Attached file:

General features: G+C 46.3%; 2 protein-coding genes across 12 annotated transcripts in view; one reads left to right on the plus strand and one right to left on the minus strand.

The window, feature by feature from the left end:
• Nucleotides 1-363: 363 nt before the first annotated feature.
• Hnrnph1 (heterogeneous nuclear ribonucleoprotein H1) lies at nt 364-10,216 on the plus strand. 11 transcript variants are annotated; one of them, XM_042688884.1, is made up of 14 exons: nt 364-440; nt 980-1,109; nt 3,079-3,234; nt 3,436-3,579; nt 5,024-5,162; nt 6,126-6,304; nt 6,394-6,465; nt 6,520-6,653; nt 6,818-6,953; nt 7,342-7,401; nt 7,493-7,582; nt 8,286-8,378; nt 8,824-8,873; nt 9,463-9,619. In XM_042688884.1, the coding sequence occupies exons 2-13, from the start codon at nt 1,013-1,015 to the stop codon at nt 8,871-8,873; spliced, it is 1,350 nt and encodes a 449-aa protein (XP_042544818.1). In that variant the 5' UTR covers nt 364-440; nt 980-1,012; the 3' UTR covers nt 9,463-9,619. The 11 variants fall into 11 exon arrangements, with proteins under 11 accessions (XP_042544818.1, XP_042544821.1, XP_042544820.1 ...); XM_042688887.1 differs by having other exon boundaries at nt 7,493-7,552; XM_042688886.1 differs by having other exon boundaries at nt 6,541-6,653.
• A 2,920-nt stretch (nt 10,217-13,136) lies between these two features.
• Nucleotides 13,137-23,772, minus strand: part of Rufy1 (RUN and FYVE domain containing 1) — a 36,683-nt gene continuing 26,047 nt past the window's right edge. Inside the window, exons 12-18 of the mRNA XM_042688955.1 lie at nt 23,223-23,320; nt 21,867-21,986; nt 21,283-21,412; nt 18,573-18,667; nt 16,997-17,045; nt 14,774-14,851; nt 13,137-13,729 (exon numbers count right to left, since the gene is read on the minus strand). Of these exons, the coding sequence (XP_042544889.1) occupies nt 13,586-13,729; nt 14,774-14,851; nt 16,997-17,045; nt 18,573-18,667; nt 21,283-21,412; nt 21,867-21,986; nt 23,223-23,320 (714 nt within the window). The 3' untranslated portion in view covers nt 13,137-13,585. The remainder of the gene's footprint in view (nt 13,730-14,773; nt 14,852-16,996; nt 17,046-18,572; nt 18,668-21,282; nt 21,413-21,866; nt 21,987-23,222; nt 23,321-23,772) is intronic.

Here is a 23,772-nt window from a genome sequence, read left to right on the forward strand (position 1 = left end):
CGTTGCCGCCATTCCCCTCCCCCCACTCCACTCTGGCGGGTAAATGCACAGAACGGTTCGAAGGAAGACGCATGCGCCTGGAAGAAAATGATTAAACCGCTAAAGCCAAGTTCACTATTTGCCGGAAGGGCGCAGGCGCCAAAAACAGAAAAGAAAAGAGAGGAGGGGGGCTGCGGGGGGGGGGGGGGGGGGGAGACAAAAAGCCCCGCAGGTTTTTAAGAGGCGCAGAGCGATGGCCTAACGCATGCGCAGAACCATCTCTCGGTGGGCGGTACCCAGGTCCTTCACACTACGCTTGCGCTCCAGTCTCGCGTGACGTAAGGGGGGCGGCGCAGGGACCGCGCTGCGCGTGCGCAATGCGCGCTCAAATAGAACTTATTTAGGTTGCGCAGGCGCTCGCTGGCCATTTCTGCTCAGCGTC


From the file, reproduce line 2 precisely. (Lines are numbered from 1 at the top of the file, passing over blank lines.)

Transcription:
The window, feature by feature from the left end: